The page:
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Striking a chord for Gypsy, Roma and Traveller culture

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Published on 27 June 2022

George Hoyle (left) and Richard O'Neill
George Hoyle (left) and Richard O'Neill

Multi-award-winning storyteller, author and playwright, Richard O'Neill and professional musician and songwriter George Hoyle have shared their unique insights into gypsy culture through story-telling and song at the University of Sunderland. 

The ‘Story into Song’ online interactive masterclass was held at the David Puttnam Media Centre, St Peter’s Campus, and streamed live to nearly 1,000 pupils in schools across the UK.

Through a series of songs, stories, musings and anecdotes, Richard and George provided a fascinating and humorous insight into a thousand years of Roma history, as well as what it was like being brought up in a large nomadic family and its interaction with the modern world, from the 1960s to the present day.

There was also a world premiere of Richard and George’s unique ‘Story into Song’ collaboration in the form of a live music event at the University’s Murray Library Lecture Theatre on City Campus.

The pair also performed and delivered storytelling workshops at the nearby Dame Dorothy Primary School and Hetton Lyons Primary School.

It was all part of the University’s Gypsy, Roma and Traveller History Month Event Series.

Wendy Price OBE, Head of Widening Access and Participation at the University of Sunderland, said: “It was a great honour for the University to be the place where Richard and George shared their first live music performance.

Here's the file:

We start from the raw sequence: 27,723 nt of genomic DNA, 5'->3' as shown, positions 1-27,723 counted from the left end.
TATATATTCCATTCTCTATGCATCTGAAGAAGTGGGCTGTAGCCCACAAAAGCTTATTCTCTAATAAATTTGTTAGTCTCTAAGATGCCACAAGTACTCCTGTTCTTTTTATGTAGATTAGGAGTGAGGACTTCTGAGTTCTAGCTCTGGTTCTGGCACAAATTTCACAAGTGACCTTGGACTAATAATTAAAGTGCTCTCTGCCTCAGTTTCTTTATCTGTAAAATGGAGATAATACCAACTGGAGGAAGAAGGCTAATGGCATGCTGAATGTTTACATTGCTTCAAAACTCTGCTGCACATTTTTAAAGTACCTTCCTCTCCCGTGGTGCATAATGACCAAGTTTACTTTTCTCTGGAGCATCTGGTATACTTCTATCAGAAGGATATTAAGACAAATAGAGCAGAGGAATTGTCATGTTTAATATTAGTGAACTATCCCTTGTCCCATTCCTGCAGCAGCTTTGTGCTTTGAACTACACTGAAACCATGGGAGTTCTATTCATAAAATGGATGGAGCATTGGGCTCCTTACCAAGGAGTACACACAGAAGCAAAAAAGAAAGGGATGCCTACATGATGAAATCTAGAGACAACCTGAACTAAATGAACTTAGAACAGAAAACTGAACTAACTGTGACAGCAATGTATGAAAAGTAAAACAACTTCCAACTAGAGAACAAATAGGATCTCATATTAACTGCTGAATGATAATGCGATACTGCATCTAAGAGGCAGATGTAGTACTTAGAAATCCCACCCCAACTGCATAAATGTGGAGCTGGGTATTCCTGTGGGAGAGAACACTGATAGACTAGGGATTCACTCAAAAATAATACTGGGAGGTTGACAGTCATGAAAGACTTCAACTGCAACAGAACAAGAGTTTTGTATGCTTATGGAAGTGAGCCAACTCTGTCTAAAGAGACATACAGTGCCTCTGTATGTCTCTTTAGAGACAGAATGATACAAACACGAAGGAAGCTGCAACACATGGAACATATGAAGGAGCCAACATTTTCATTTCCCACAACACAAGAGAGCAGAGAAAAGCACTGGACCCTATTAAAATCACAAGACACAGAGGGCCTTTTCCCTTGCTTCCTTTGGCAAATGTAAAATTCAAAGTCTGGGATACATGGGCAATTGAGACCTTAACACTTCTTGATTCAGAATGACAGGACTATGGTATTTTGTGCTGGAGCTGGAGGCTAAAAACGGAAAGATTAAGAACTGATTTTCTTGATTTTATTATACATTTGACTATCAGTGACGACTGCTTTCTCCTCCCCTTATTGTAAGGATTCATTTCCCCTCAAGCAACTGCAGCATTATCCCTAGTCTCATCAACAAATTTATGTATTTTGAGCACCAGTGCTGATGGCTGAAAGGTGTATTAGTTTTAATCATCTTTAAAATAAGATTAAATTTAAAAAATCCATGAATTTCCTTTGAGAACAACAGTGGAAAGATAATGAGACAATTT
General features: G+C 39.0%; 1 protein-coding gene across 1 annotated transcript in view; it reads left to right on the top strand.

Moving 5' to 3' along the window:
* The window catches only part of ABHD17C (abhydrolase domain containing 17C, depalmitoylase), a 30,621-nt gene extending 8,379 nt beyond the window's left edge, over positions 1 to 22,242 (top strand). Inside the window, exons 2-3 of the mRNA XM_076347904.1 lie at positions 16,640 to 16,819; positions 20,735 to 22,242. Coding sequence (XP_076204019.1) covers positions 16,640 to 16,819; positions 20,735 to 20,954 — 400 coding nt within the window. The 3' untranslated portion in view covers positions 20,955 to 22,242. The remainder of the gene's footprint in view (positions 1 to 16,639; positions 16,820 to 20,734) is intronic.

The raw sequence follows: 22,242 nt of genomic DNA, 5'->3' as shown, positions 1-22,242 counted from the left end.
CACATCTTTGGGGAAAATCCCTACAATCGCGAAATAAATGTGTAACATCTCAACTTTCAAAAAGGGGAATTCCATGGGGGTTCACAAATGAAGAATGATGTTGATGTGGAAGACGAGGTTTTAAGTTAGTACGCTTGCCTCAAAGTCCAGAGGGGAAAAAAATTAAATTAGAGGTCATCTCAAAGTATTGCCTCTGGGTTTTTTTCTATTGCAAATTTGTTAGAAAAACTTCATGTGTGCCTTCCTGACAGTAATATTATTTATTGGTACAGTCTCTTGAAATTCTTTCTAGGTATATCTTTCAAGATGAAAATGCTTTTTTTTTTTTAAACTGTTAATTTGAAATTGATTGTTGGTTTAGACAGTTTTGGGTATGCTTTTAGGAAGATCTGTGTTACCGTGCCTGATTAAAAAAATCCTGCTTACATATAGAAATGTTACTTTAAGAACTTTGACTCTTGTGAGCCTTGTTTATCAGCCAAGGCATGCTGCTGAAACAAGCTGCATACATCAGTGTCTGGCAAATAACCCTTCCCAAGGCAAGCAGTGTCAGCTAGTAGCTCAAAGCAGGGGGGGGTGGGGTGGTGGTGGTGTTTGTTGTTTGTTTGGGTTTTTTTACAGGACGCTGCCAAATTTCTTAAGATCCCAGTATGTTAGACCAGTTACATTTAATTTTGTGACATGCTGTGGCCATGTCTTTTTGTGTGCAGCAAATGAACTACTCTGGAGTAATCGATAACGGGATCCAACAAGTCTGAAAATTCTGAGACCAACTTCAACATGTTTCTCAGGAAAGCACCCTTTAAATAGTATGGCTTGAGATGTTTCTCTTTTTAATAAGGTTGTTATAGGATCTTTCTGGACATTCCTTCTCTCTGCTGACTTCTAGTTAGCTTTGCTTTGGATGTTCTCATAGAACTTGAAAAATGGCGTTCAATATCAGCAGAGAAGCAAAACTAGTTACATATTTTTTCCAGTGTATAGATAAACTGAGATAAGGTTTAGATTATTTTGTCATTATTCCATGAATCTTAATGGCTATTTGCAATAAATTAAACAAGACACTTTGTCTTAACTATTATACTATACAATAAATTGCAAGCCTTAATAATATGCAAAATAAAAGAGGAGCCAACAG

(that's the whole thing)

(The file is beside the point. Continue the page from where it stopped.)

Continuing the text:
“This was enjoyed by students, staff, children and other members of our wider community. Not only did we hear some wonderful stories and music, but we learnt more about Gypsy, Roma and Traveller culture and heritage.”

Currently only 6.3 percent of Gypsy and Roma people access higher education. The University has a deep-rooted commitment to widening access and recognises the barriers and challenges that Gypsy, Traveller, Roma, Showmen and Boater (GTRSB) communities may face within education and are working directly with students to provide personalised support based on individual needs.

Wendy said: “In January 2021 the University were one of the first in the UK to sign the GTRSB into Higher Education Pledge, a firm public commitment to support GTRSB students to access and succeed in higher education. 

“Inclusion, celebration and commemoration of GTRSB cultures and communities is an integral part of the Pledge, so it was important for us to celebrate Gypsy, Roma and Traveller History Month in June and extend these activities to the university community as well as local schools.”


Richard and George have been working together since 2020 to create these unique and exciting folk songs and stories to bring this culture to life.

Richard O’Neill

Richard is a multi-award-winning storyteller, author and playwright born and raised in a large traditional nomadic Romani family, whose history in England and Scotland goes back hundreds of years. Richard continues the tradition of travelling across the UK and mainland Europe, delivering storytelling sessions and storytelling skills workshops at school, libraries, festivals, universities, and theatres. He has a particular interest in using literature to promote inclusion and social mobility. Visit https://richardthestoryteller.weebly.com/ for more information. 

George Hoyle

George is a professional musician, songwriter and music producer with over 20 years of experience. He has toured extensively internationally as a bass player. He is currently the live bass player for acclaimed folk band Stick In The Wheel. George wrote a song which was a number 1 hit in Italy and has written music which has appeared on adverts for Nokia and Mitsubishi. George makes his own music under the name Cunning Folk. His music is inspired by magic and folklore and his last album was in the top 10 folk albums of 2020, according to Songlines magazine.

There is more information on how the University supports GTRSB students here.